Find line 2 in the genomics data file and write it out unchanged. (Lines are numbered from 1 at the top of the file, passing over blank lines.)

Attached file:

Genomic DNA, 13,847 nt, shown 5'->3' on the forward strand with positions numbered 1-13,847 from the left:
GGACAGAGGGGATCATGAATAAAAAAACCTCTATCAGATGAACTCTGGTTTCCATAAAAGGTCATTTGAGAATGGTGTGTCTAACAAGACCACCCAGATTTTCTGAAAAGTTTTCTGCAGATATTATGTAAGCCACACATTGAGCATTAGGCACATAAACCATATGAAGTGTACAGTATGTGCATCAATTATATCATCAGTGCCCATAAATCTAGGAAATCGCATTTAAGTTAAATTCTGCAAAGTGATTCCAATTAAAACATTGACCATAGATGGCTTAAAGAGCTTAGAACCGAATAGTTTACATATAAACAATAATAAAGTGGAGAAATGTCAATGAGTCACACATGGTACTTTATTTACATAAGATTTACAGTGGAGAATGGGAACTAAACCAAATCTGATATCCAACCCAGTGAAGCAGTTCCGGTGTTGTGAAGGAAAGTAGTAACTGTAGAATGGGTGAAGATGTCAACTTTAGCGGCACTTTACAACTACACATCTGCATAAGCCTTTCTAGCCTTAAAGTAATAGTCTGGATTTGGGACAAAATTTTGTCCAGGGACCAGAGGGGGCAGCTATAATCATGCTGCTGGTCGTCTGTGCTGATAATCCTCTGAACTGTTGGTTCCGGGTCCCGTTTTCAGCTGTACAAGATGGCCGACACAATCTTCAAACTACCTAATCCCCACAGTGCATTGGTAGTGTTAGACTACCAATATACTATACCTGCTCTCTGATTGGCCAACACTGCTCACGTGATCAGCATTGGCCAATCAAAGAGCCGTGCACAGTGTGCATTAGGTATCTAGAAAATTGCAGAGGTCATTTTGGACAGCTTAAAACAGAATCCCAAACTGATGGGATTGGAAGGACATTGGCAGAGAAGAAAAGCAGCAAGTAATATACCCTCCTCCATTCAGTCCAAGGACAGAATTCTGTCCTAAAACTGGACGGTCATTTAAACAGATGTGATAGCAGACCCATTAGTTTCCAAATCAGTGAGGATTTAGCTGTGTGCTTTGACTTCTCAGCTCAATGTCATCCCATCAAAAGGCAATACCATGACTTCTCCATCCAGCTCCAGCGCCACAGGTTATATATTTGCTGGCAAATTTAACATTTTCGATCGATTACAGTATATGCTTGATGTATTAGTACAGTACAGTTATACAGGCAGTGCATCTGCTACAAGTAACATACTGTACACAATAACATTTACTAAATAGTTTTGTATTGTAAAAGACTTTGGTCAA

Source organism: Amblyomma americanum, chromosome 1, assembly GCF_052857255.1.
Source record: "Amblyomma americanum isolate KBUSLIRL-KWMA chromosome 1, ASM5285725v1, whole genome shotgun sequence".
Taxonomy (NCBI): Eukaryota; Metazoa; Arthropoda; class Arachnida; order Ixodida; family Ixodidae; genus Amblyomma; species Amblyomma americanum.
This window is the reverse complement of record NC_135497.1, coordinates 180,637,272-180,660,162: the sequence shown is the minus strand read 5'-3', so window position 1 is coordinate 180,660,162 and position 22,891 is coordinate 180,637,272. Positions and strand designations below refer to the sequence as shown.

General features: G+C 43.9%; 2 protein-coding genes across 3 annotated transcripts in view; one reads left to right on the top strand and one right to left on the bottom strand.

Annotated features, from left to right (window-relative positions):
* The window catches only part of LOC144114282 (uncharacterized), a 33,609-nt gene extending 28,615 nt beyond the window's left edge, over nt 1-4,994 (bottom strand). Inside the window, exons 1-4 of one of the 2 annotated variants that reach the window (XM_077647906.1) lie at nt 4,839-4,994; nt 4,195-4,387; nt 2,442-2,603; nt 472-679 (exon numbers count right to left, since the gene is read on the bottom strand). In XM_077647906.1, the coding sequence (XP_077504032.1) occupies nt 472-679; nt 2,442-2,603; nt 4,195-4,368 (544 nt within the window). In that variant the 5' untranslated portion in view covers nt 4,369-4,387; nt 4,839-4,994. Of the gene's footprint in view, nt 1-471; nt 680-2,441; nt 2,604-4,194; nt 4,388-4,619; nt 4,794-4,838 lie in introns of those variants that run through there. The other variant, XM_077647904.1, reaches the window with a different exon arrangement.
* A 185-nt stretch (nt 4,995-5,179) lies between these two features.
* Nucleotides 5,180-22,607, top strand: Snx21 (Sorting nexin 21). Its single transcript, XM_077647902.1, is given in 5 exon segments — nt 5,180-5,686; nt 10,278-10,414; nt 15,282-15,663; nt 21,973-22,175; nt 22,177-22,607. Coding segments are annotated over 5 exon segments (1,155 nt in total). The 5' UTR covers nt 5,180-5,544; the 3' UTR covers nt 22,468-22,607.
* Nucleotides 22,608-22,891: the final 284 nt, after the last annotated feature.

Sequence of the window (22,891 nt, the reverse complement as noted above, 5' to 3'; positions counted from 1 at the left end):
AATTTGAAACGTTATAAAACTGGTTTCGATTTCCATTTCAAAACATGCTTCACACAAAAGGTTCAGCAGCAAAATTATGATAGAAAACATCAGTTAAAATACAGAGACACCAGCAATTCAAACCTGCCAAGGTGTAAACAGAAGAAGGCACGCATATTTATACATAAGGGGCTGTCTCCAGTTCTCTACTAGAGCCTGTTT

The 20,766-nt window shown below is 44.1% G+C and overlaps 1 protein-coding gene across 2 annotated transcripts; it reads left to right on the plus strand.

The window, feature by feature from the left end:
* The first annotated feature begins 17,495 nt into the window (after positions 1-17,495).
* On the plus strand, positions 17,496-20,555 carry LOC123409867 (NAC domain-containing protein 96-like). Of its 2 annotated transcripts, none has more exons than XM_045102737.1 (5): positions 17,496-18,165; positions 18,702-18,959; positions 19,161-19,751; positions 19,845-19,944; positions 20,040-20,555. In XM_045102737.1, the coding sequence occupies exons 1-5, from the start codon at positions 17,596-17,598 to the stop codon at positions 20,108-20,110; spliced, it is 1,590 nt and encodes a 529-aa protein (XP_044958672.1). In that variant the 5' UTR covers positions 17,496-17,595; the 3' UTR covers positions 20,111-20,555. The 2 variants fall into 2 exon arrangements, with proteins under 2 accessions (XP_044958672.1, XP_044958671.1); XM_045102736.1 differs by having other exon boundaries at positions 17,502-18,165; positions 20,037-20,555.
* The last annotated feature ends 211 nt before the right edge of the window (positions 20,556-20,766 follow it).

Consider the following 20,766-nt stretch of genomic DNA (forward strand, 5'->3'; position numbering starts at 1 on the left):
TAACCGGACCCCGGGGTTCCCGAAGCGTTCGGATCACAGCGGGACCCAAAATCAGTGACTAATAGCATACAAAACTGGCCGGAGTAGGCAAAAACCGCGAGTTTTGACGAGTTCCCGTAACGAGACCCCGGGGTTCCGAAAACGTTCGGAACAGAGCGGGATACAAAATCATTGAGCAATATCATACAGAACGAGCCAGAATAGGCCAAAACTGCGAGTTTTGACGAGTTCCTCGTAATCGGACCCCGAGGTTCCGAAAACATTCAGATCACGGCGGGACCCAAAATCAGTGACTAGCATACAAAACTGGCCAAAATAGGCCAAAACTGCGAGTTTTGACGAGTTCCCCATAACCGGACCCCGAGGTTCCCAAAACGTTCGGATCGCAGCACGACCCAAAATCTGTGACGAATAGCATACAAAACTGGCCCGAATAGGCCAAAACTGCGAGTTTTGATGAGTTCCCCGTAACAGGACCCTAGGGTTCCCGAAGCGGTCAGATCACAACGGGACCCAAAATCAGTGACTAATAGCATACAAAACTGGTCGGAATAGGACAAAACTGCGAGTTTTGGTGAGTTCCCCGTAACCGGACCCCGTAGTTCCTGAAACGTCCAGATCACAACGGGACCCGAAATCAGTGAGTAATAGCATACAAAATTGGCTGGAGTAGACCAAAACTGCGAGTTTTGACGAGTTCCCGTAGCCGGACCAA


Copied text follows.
GGACAGAGGGGATCATGAATAAAAAAACCTCTATCAGATGAACTCTGGTTTCCATAAAAGGTCATTTGAGAATGGTGTGTCTAACAAGACCACCCAGATTTTCTGAAAAGTTTTCTGCAGATATTATGTAAGCCACACATTGAGCATTAGGCACATAAACCATATGAAGTGTACAGTATGTGCATCAATTATATCATCAGTGCCCATAAATCTAGGAAATCGCATTTAAGTTAAATTCTGCAAAGTGATTCCAATTAAAACATTGACCATAGATGGCTTAAAGAGCTTAGAACCGAATAGTTTACATATAAACAATAATAAAGTGGAGAAATGTCAATGAGTCACACATGGTACTTTATTTACATAAGATTTACAGTGGAGAATGGGAACTAAACCAAATCTGATATCCAACCCAGTGAAGCAGTTCCGGTGTTGTGAAGGAAAGTAGTAACTGTAGAATGGGTGAAGATGTCAACTTTAGCGGCACTTTACAACTACACATCTGCATAAGCCTTTCTAGCCTTAAAGTAATAGTCTGGATTTGGGACAAAATTTTGTCCAGGGACCAGAGGGGGCAGCTATAATCATGCTGCTGGTCGTCTGTGCTGATAATCCTCTGAACTGTTGGTTCCGGGTCCCGTTTTCAGCTGTACAAGATGGCCGACACAATCTTCAAACTACCTAATCCCCACAGTGCATTGGTAGTGTTAGACTACCAATATACTATACCTGCTCTCTGATTGGCCAACACTGCTCACGTGATCAGCATTGGCCAATCAAAGAGCCGTGCACAGTGTGCATTAGGTATCTAGAAAATTGCAGAGGTCATTTTGGACAGCTTAAAACAGAATCCCAAACTGATGGGATTGGAAGGACATTGGCAGAGAAGAAAAGCAGCAAGTAATATACCCTCCTCCATTCAGTCCAAGGACAGAATTCTGTCCTAAAACTGGACGGTCATTTAAACAGATGTGATAGCAGACCCATTAGTTTCCAAATCAGTGAGGATTTAGCTGTGTGCTTTGACTTCTCAGCTCAATGTCATCCCATCAAAAGGCAATACCATGACTTCTCCATCCAGCTCCAGCGCCACAGGTTATATATTTGCTGGCAAATTTAACATTTTCGATCGATTACAGTATATGCTTGATGTATTAGTACAGTACAGTTATACAGGCAGTGCATCTGCTACAAGTAACATACTGTACACAATAACATTTACTAAATAGTTTTGTATTGTAAAAGACTTTGGTCAA